Design and Construction Notes
The illustration at left is by artist and historian Jim Christley, done exclusively for PigBoats.COM. It shows the general, as built configuration of the EB design for the R-class. The Lake design for this class differed extensively (see below).
The legal provisions of the WWI era construction programs forced the Navy to accept all of the warships that had been contracted for construction during that time. After the war ended, the Navy found itself with more ships than it felt it needed for peacetime operations so scores of ships and submarines were laid up in reserve. The Lake design R-boats were all sent to Philadelphia for inactivation after only about five years of service. They were destined to be scrapped in the early 1930's to keep the USN in compliance with the London Naval Treaty. That same treaty forced the USN to lay up many of the EB design R-boats in 1930-1931. However, the EB design boats were retained, and most were reactivated for service as WWII kicked off in Europe. Several of these boats served in WWII as stateside training submarines. None made war patrols in the Pacific, although a few made anti U-boat patrols in the Caribbean. USS R-12 (SS-89) was lost on June 12, 1943 off Key West due to hull failure. There were just five survivors. The rest of the crew are "on eternal patrol".The class is broken down by groups below.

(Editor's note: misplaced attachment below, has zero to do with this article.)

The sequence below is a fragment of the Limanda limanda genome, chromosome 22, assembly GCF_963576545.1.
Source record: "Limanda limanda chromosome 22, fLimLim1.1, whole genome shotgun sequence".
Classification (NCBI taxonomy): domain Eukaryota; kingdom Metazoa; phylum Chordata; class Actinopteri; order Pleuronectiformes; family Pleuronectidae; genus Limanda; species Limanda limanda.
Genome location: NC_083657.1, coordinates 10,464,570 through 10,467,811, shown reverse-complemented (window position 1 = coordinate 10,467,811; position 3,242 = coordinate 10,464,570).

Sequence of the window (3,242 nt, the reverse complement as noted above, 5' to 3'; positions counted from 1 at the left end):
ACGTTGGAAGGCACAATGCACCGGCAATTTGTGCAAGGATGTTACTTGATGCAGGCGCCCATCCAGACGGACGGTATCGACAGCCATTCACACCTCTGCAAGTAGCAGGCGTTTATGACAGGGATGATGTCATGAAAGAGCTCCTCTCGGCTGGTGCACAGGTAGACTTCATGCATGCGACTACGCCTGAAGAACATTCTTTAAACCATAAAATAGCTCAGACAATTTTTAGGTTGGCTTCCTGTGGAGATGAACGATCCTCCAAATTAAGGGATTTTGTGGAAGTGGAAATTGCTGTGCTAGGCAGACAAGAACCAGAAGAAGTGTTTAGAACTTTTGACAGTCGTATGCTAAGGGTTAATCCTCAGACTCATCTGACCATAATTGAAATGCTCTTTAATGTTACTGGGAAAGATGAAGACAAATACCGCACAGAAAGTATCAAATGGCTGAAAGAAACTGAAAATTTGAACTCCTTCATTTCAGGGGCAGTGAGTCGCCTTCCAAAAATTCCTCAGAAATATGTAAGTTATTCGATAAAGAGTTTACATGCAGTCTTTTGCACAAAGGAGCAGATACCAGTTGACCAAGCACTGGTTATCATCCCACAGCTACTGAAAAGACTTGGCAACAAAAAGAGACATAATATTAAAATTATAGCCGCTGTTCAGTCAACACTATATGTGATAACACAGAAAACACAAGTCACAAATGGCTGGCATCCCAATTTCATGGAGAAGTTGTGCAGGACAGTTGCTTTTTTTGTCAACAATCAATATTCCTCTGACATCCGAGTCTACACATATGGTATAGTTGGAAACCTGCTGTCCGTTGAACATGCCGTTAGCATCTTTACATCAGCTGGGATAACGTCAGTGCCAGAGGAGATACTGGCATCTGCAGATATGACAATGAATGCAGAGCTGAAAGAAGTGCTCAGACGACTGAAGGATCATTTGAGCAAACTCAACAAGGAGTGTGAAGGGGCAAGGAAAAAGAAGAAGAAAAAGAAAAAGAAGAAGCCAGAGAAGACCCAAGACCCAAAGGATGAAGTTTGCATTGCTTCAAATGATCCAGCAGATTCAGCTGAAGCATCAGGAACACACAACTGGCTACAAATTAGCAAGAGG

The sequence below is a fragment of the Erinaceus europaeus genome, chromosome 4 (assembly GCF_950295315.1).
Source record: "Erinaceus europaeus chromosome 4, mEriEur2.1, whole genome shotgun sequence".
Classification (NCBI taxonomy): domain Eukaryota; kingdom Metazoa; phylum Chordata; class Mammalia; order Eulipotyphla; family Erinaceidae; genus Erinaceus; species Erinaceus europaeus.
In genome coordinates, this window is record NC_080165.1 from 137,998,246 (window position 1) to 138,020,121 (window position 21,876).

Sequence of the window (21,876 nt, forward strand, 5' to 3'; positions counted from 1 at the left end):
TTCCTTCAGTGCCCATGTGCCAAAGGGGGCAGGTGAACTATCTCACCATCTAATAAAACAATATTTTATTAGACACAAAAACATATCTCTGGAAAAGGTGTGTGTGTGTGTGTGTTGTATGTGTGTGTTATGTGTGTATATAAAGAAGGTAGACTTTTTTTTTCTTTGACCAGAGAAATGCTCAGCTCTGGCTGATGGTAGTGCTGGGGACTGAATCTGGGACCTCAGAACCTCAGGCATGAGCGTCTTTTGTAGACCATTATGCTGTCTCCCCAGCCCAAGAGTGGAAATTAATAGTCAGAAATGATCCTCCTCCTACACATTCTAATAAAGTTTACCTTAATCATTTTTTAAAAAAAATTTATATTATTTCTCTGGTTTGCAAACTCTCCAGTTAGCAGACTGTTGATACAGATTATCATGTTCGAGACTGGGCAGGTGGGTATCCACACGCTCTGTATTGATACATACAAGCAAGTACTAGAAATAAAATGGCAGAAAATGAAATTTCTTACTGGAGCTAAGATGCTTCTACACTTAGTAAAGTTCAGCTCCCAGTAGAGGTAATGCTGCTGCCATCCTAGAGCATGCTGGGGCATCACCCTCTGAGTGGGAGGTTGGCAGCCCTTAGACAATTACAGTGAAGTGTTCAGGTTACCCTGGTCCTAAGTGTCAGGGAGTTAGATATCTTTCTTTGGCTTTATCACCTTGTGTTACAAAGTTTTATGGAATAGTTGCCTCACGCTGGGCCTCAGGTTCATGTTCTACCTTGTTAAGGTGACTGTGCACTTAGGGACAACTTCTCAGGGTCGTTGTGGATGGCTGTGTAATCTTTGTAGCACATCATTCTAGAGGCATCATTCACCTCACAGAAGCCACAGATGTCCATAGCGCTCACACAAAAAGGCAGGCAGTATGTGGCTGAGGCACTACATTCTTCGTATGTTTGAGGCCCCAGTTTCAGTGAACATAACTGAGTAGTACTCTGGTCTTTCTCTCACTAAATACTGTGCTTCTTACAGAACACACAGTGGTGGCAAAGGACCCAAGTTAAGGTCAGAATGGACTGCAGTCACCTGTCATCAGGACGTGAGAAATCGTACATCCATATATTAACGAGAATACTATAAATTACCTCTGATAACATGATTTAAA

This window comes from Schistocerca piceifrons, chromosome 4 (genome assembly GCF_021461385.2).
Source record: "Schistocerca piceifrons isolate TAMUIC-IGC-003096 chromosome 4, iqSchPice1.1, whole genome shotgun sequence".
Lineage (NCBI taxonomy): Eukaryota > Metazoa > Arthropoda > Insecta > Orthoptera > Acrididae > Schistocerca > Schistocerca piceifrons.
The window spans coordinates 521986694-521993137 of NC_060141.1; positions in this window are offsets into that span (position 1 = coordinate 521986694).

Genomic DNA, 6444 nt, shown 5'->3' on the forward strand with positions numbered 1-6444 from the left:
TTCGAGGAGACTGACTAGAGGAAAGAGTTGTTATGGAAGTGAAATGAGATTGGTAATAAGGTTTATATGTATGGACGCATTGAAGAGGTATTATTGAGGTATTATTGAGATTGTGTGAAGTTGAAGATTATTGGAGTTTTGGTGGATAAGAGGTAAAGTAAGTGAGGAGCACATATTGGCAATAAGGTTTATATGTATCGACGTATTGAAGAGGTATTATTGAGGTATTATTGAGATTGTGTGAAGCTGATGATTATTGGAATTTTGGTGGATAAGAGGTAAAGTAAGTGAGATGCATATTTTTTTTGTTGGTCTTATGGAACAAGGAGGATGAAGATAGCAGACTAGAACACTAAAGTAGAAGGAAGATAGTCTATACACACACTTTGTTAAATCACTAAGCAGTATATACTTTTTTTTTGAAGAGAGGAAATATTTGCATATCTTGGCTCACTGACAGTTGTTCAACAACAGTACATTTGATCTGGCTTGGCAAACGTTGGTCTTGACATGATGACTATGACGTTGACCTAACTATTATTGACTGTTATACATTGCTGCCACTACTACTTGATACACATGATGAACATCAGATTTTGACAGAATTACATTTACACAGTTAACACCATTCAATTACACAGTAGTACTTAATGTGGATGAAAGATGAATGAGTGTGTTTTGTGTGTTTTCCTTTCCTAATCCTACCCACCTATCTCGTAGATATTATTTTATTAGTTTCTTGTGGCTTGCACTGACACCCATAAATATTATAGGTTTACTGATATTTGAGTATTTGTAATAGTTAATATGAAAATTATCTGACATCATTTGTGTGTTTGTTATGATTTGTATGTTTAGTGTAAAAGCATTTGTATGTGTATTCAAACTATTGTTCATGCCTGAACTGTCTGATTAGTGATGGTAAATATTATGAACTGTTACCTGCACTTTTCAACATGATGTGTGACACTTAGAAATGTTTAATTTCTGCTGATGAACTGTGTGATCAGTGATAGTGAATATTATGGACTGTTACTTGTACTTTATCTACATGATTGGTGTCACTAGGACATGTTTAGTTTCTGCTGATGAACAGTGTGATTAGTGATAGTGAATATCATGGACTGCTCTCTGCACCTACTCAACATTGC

R-1 through R-14 (EB design built at Bethlehem Quincy)
R-15 through R-20 (EB design built at Bethlehem San Francisco)
BSF launched their boats with much of the superstructure and the conning tower fairwater yet to be installed, and with a false bow that was later replaced with the permanent one prior to completion. This is in marked contrast to the Bethlehem Quincy (BQ) yard near Boston (previously known as Fore River Shipbuilding) that built their group of R-boats with most of the superstructure complete and the conning tower fairwater in place. The cylindrical ribbed tower in the center of each boat is the pressure proof conning tower itself, used as a periscope station for making submerged attacks. Later in the construction phase a sheet steel fairwater would be built around the conning tower to provide a smooth flow of water around the tower, to provide a bridge for the Officer of the Deck and lookouts while surfaced, and to provide supports for the periscopes.The docks on both sides of the submarines are stacked with huge amounts of materials for ship construction. BSF was also building destroyers and civilian merchant ships at this time and much of this material may be for those ships, as some of it is too large for submarines. What looks like huge sheets of cork insulation are stacked near the center of the photograph. This was applied to the interior of the pressure hull to help control the temperature of the interior of the boat. It was also to prevent condensation from dripping all over the crew and equipment causing discomfort and electrical shorts and grounds. There are also piping unions, elbows, and junctions stacked around seemingly by the hundreds.
R-21 through R-27 (Lake design built at Lake Torpedo Boat Company)
General R-class group photos.
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